While a true “barrier blind” 5.56 is tough to find, the .300 BLK is often capable of penetrating several inches of hard target that would greatly impair the smaller round.
.300 Blackout vs 5.56: Suppressor Use
Besides specialist custom subsonic ammunition unicorns such as the EBR 5.56 Ultra Stealth and the Silent Strike 556 100-grain Hybrid, both commercial and military 5.56 NATO loads are supersonic in performance, meaning they will “crack” when breaking 1,126 fps in velocity when fired from an AR platform rifle (or any other).
That doesn’t mean 5.56 can’t be used in carbines and pistols equipped with good suppressors; they just can’t be made as inherently quiet as low velo .300 BLK offerings. The Blackout is simply easier to suppress.
Keep in mind the latter cartridge was developed by a suppressor maker and heavy subsonic loads abound for the .300 BLK such as the HUSH 220-grain HPBT from Freedom Munitions, which is marketed as being an ideal hunting round at ranges under 100 yards.
Further, the .300 works exceptionally well in shorter barrels, whereas you can’t say the same about 5.56.
.300 Blackout vs 5.56: Hunting Use
As we touched on, the 5.56 NATO sprang from what was essentially a varmint round, meant to be laser accurate against small-to-medium-sized game such as groundhogs and coyotes with a short time of flight, the cartridge mitigates wind drift and has little shift in point of aim at ranges under 300 yards, with an effective range well beyond that.
The .300 Blackout, with a bullet typically in the 110-180 grain range, on the other hand, will certainly work for small game but is also sufficient for larger game such as adult feral hogs, white-tailed deer, and black bear, particularly at ranges under 200 yards, where the round is flat-shooting and brings a truckload of energy along with it, rivaling the old standby .30-30 Winchester which has been doing such harvesting for a century at similar ranges.
.300 Blackout vs 5.56: Pistol Use
Extensive testing by some of the smartest guys in the firearms industry has shown the 5.56 to have a barrel length sweet spot, insomuch as performance goes, at around 14.5-inches in length.
Drop to a shorter barrel and the cartridge dumps velocity and resulting energy rapidly, meaning that AR pistols, especially with those using barrels shorter than 10-inches, are pushing more into the category of being a fire-breathing range toy than a practical tool.
At the same time, the .300 BLK, going back to its Honey Badger inception in a platform that was the size of a submachine gun, can still excel with the right load out of even 8-inch barrels, provided you have the right twist rate and gas port sizes.
Widely available commercial loads that still have 1,000 ft./lbs. of energy from a pistol-length firearm is a solid reality whereas 5.56 in the same length barrel is more of a 600 ft./lbs. prospect.
Pitfalls on 5.56
When you put a box around the life story of the 5.56 NATO cartridge, you see a story of a round that was created to perform with a rifle that it will always be linked to and, likewise, has evolved alongside.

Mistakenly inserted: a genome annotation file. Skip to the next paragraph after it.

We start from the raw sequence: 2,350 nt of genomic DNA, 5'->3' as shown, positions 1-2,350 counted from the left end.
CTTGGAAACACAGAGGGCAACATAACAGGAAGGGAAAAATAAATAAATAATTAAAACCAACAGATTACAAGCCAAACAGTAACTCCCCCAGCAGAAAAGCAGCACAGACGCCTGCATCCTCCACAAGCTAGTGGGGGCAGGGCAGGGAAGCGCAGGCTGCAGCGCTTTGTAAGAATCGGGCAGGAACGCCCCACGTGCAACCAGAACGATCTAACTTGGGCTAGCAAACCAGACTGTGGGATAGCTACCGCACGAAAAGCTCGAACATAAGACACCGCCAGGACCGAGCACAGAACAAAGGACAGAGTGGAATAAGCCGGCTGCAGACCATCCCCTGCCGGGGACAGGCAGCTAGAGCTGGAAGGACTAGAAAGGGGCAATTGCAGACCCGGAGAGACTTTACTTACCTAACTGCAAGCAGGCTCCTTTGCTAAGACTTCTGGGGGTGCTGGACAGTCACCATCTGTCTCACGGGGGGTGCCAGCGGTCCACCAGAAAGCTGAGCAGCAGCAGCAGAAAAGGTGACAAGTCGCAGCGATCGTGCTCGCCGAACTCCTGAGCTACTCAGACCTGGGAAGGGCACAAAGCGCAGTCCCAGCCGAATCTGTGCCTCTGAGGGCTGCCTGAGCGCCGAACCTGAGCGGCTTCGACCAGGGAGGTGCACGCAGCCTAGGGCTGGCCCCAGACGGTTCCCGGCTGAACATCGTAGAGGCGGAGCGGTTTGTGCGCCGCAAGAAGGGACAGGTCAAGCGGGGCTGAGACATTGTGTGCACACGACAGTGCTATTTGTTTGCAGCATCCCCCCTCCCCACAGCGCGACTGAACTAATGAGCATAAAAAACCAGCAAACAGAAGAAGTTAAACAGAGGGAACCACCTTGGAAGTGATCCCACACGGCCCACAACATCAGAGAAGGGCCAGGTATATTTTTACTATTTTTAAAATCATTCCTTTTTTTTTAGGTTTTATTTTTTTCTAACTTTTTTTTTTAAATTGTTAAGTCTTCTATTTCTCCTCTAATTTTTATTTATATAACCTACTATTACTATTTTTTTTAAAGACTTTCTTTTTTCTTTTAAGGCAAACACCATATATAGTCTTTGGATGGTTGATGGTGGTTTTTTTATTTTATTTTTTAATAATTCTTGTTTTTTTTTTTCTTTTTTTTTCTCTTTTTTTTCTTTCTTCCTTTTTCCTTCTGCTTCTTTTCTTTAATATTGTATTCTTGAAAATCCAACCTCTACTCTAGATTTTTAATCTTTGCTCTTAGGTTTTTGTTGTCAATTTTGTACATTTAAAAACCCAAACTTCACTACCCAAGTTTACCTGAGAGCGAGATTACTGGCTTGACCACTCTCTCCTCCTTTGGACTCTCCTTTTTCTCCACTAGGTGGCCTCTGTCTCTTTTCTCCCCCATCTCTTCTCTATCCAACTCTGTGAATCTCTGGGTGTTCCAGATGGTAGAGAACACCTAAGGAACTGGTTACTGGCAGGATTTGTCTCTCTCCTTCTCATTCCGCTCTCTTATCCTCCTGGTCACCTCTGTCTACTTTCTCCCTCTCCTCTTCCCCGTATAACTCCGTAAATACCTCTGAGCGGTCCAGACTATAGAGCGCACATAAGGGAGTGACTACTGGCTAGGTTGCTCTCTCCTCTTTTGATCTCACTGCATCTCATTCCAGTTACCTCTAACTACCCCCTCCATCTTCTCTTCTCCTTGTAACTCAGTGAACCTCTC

The 5.56 of the 1960s is, as the first generations of AR-15s of that era, far and away different from what is common today. Still, despite over 70 years of growth and changes brought about by more modern bullet design and propellant technology, the 5.56 remains inside the same box of limitations it has always had: low bullet weight when compared to other rifle calibers and reliance on extremely high speeds to keep it viable.
While rifles chambered in .223 Wylde and optimization for longer-length bullets with a better ballistic co-efficient promise further bumps in performance for the 5.56, it will exist in the same box as always.
Notably, the writing may be on the wall to phase out the military’s reliance on the round, with the Army’s new Next Generation Squad Weapon program, set to replace the M16 rifle, M4 carbine and the M249 SAW light machine gun– which are chambered in 5.56 NATO– with innovative new platforms that use a 6.8mm cartridge that offers a bullet weight in the 135-grain range, roughly twice as much as the standard 5.56 load.
In the end, the 5.56 may turn out to be your grandpa’s round in another decade, still relevant, just like .30-30 Winchester and .40S&W are for certain purposes, but no longer on the leading edge or embraced by military and law enforcement pros.
Pitfalls on .300 Blackout
At the end of the day, the .300 Blackout brings intermediate cartridge performance, mimicking the Russian 7.62x39mm round in many ways, to a standard AR-15 lower and cross-compatible magazine, allowing those who love “America’s Rifle” an upgrade that is as simple as swapping out an upper receiver.
The cartridge is also many times more versatile than the 5.56 NATO– which is handicapped by its bottlenecked case– and can accommodate up to 220-grain bullets, which are three times the size of the largest common 5.56 loads.
However, there is a fly in the ointment in the form of gravity, as those big fat bullets of the .300 Blackout seek out the earth rapidly at longer ranges, with the common 150-grain Blackout load dropping more than twice as much at 500 yards as a 55-grain 5.56 load. A distance performer she is not — but the close quarters and home defense implications are obvious.
Both 5.56 NATO and .300 Blackout bring a lot to the table in terms of performance, with each typically shooting flat and accurate out to 200 yards from a carbine-length barrel. W
Whereas the Blackout delivers a more barrier-blind terminal effect per round than the slighter 5.56 and carries both better terminal ballistics and more energy along for the ride at longer distances, the smaller, faster-moving bullet of the 5.56 edges out the .300 Blackout round in practical accuracy at those same distances.
From a short barrel, such as in an AR pistol or SBR, the Blackout is a hands-down winner when stacked against the 5.56.
In the end, the choice is up to the user. We opt to go for (at least) one of each.